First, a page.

Because yoga is how and where I am best able to ground and center myself. Whether teaching or practicing, yoga has the ability to help me clear my mind and bring me back to the present moment.
I also think that it’s an important aspect of yoga that is often overlooked and forgotten about.
So… what does it mean to Ground and Center?
Grounding helps to connect us to the present moment. It helps connect us to the earth and the physical world. It helps to instill a sense of calm in us. It destroys stress, quiets the mind, and allows us to let go of all of the junk that is floating around in our brains, causing stress, anxiety, and that feeling of being scattered.
Here are some ways you can practice grounding.
1) Imagine you are standing on the ground. Your feet are bare and planted firmly into the earth. Start to imagine there are roots coming out of your feet and that they are growing deep down into the earth. As you inhale, bring energy up into your body through your feet and as you exhale visualize and maybe even start to feel your roots growing deeper into the earth. You can do this for any number of minutes, no matter where you are at. Try to stay here until your breathing feels slower and your mind and energy feel calm and relaxed.
** If you have practiced in a studio your teacher may have told you to imagine that there are roots coming out of the bottom of your feet or your tailbone, maybe in the first few minutes of class, maybe in certain poses. This is grounding!
2) Get outside. Time outside can be greatly beneficial and even feel therapeutic. To move into a grounded space outside you can walk around barefoot, walk through your neighborhood or the woods (barefoot or not), do some gardening and stick your hands in the dirt, or sit in the grass for a few minutes. Take your time to use your senses and experience your surroundings.
3) Practice yoga. Because you are focusing on body and breath, yoga is a great way to bring you into the present moment. Some poses to try include: Sukhasana (easy seated), Tadasana (mountain), Utkatasana (chair), Utkata Konasana (goddess), Adho Mukha Svanasana (downward facing dog), Setu Bandha Sarvangasana (bridge), or any other pose that makes you feel connected to your mat and/or the earth. Take your time in your poses. Spread your fingers and toes, press your palms into the mat, notice the four corners of your feet, lengthen your body and feel it in the present moment.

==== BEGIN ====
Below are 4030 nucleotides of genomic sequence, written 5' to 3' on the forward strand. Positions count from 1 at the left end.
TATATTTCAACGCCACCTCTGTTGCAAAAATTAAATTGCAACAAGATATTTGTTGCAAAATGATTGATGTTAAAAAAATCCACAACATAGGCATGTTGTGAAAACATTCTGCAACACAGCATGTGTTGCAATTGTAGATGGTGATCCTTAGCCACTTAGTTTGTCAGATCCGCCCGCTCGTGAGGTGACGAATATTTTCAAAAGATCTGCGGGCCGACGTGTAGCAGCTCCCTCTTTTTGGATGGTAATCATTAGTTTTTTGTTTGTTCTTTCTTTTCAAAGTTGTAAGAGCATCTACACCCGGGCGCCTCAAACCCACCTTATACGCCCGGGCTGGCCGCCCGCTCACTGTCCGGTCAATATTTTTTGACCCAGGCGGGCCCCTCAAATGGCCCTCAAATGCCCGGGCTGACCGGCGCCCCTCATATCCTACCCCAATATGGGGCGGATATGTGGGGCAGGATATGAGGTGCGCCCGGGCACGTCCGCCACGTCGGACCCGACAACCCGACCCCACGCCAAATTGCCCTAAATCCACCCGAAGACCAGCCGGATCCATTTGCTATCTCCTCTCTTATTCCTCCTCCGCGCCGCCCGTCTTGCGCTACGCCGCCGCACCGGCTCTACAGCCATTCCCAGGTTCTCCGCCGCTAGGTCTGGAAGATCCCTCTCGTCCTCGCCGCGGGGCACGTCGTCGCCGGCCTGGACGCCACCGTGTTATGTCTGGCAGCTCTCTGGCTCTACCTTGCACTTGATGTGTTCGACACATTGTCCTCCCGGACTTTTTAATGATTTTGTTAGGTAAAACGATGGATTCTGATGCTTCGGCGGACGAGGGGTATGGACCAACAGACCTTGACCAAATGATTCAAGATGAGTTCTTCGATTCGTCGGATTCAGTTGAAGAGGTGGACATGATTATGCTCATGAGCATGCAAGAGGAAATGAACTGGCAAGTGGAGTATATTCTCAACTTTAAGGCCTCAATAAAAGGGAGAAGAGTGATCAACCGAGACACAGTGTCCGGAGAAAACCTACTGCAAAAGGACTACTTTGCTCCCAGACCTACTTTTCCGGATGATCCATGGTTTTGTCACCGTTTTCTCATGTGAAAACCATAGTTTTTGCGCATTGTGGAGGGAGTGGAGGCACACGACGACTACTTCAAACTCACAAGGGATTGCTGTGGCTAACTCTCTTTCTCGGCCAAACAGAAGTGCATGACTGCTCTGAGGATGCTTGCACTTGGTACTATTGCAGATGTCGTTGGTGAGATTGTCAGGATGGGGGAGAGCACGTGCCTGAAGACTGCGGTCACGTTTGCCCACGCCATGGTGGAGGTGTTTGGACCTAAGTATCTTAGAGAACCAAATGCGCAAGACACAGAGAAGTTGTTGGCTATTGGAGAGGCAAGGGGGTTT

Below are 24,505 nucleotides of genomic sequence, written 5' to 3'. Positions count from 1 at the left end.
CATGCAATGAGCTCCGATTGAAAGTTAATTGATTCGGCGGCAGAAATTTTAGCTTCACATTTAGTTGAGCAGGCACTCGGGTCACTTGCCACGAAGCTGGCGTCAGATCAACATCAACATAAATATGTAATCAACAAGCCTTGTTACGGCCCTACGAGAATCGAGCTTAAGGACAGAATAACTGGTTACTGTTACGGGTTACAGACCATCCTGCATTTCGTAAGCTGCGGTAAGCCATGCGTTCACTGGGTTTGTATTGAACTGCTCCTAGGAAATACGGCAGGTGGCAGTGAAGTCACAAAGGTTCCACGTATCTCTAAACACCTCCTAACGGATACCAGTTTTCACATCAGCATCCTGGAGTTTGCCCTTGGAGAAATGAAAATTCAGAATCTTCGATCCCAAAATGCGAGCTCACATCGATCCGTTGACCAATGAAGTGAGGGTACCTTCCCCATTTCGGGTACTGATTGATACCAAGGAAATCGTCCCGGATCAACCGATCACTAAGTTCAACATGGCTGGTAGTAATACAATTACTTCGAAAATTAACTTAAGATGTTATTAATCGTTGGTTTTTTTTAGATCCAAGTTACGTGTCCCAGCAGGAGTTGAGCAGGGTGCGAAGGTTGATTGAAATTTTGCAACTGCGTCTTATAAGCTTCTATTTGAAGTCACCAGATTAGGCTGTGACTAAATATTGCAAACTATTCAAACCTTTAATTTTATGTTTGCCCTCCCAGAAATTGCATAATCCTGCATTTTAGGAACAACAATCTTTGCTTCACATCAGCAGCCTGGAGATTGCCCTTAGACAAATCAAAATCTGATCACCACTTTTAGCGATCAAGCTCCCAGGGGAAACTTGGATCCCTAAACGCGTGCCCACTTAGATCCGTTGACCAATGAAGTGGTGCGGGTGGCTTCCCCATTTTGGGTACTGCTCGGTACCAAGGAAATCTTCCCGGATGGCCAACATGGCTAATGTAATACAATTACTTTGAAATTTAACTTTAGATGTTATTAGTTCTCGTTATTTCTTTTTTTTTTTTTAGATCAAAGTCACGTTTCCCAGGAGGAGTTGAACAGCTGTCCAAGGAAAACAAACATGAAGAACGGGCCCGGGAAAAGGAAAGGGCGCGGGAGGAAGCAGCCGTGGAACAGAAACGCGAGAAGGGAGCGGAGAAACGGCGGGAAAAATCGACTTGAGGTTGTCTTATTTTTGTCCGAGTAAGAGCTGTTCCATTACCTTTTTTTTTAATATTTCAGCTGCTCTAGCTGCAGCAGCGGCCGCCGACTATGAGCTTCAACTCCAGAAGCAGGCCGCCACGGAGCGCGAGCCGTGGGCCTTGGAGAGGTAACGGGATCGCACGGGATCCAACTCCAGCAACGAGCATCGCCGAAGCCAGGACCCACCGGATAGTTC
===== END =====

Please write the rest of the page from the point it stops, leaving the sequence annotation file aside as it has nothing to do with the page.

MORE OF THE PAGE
These are just a few of the many ways to work on grounding. Do some reading, explore, and then find a grounding practice that works for you. Just remember to breathe and take your time!
So we’ve explored grounding. But what the heck is centering?
Centering is bringing back all of your energy that might feel scattered all over the place back to its home base. It’s closely linked to grounding, but is more focused on clearing your mind and beginning to focus. It’s a time to quiet the mind, return to self-awareness, to own yourself and your energy, and to release anything that you feel is no longer serving you.
This is also often done at the beginning of your yoga practice as you start to relax your body and focus on your breath, and it is during this time where you set your intention for your practice. It can be done before or after you ground. Depending on who is leading the class you might do one or the other, or both. If you are practicing on your own, you might choose to focus more on one area, or equally across the two.
So how do you center? Here are two ways:
1) Come to seated and rest your hands on your knees, in your lap, or in Anjali Mudra (prayer). Close your eyes, relax your face, shoulders, belly, and the rest of your body. Start to breathe in and out, noticing your breath and its qualities. As your breath starts to build try and connect to it, breathing in and out through your nose. As your mind begins to clear and the scattered thoughts and energies fade, set an intention for your practice or whatever activity you are about to engage in.
2) Find a comfortable position and start to clear your mind of all your scattered energies and then bring them into a single point of space in your body. You might start to do this by pulling the energies into a ball as you relax your body, breathe, and focus on an area in your body where this energy feels at rest. This could be one of your chakra centers or somewhere else. Think of it like a center of gravity for your energy rather than your body. Focus on this area, bringing your awareness to it while you continue to pay attention to your breath. After some practice you’ll begin to feel a clearer mind and over time you’ll know the feeling of being centered.
Finding your center can also mean connecting with your spirit and the inner god or goddess. This is a place where you can focus on your own goodness and it’s a time to feel stable, confident, and able to freely express yourself. A place where you can trust your intuition, connect to your higher power (if you have one), and a safe place that’s always there and available to you, to help you feel renewed and refreshed. And even though we are focusing on using grounding and centering in your practice here, know that you can do this at any time, you don’t need to be practicing yoga. You might ground or center before a big event, meeting, job interview, during a stressful time, or any time that it feels good for you. Once you find this space in your mind, you will find that you are easily able to come to this space and feeling no matter where you are at.